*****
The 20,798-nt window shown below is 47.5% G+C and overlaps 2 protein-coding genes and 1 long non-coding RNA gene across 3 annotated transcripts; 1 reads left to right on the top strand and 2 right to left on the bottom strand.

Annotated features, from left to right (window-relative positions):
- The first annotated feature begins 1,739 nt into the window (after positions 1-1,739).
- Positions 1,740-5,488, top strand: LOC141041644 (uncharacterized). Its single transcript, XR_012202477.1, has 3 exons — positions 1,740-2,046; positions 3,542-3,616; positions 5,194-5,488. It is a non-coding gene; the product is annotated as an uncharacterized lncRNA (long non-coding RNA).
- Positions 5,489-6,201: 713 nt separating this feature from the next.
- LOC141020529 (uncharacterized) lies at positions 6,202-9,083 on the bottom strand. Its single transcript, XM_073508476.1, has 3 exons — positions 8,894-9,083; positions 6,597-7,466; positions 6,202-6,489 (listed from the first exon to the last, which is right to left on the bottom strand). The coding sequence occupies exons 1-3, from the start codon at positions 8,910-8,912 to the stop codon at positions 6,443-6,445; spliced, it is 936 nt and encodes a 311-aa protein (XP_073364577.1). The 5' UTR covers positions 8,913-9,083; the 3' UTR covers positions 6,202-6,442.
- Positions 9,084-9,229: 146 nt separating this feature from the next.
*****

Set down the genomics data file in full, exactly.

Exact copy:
The 20,798-nt window shown below is 47.5% G+C and overlaps 2 protein-coding genes and 1 long non-coding RNA gene across 3 annotated transcripts; 1 reads left to right on the top strand and 2 right to left on the bottom strand.

Annotated features, from left to right (window-relative positions):
- The first annotated feature begins 1,739 nt into the window (after positions 1-1,739).
- Positions 1,740-5,488, top strand: LOC141041644 (uncharacterized). Its single transcript, XR_012202477.1, has 3 exons — positions 1,740-2,046; positions 3,542-3,616; positions 5,194-5,488. It is a non-coding gene; the product is annotated as an uncharacterized lncRNA (long non-coding RNA).
- Positions 5,489-6,201: 713 nt separating this feature from the next.
- LOC141020529 (uncharacterized) lies at positions 6,202-9,083 on the bottom strand. Its single transcript, XM_073508476.1, has 3 exons — positions 8,894-9,083; positions 6,597-7,466; positions 6,202-6,489 (listed from the first exon to the last, which is right to left on the bottom strand). The coding sequence occupies exons 1-3, from the start codon at positions 8,910-8,912 to the stop codon at positions 6,443-6,445; spliced, it is 936 nt and encodes a 311-aa protein (XP_073364577.1). The 5' UTR covers positions 8,913-9,083; the 3' UTR covers positions 6,202-6,442.
- Positions 9,084-9,229: 146 nt separating this feature from the next.